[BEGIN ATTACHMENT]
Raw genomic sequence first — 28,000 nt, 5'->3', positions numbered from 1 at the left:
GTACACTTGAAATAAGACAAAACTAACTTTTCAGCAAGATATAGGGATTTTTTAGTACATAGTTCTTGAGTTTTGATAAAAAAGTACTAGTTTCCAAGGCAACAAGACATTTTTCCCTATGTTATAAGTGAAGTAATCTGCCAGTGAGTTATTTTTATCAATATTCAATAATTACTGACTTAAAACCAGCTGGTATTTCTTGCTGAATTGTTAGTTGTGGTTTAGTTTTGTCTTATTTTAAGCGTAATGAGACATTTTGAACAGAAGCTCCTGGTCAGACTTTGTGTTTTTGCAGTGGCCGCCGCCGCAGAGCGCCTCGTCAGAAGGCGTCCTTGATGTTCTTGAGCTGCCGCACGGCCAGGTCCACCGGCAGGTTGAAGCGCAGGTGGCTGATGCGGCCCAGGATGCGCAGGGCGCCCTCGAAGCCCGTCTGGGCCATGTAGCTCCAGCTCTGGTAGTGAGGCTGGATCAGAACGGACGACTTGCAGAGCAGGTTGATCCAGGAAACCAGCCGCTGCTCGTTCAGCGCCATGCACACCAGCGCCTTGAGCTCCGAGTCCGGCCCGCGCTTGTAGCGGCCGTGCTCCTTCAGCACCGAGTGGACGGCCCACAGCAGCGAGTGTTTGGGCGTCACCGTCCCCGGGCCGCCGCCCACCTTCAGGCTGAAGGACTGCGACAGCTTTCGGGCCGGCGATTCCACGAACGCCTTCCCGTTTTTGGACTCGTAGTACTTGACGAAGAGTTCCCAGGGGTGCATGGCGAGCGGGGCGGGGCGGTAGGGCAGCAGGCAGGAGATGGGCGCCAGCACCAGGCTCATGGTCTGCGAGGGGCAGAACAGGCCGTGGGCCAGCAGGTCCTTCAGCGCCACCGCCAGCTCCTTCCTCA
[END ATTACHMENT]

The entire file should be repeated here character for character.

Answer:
Raw genomic sequence first — 28,000 nt, 5'->3', positions numbered from 1 at the left:
GTACACTTGAAATAAGACAAAACTAACTTTTCAGCAAGATATAGGGATTTTTTAGTACATAGTTCTTGAGTTTTGATAAAAAAGTACTAGTTTCCAAGGCAACAAGACATTTTTCCCTATGTTATAAGTGAAGTAATCTGCCAGTGAGTTATTTTTATCAATATTCAATAATTACTGACTTAAAACCAGCTGGTATTTCTTGCTGAATTGTTAGTTGTGGTTTAGTTTTGTCTTATTTTAAGCGTAATGAGACATTTTGAACAGAAGCTCCTGGTCAGACTTTGTGTTTTTGCAGTGGCCGCCGCCGCAGAGCGCCTCGTCAGAAGGCGTCCTTGATGTTCTTGAGCTGCCGCACGGCCAGGTCCACCGGCAGGTTGAAGCGCAGGTGGCTGATGCGGCCCAGGATGCGCAGGGCGCCCTCGAAGCCCGTCTGGGCCATGTAGCTCCAGCTCTGGTAGTGAGGCTGGATCAGAACGGACGACTTGCAGAGCAGGTTGATCCAGGAAACCAGCCGCTGCTCGTTCAGCGCCATGCACACCAGCGCCTTGAGCTCCGAGTCCGGCCCGCGCTTGTAGCGGCCGTGCTCCTTCAGCACCGAGTGGACGGCCCACAGCAGCGAGTGTTTGGGCGTCACCGTCCCCGGGCCGCCGCCCACCTTCAGGCTGAAGGACTGCGACAGCTTTCGGGCCGGCGATTCCACGAACGCCTTCCCGTTTTTGGACTCGTAGTACTTGACGAAGAGTTCCCAGGGGTGCATGGCGAGCGGGGCGGGGCGGTAGGGCAGCAGGCAGGAGATGGGCGCCAGCACCAGGCTCATGGTCTGCGAGGGGCAGAACAGGCCGTGGGCCAGCAGGTCCTTCAGCGCCACCGCCAGCTCCTTCCTCA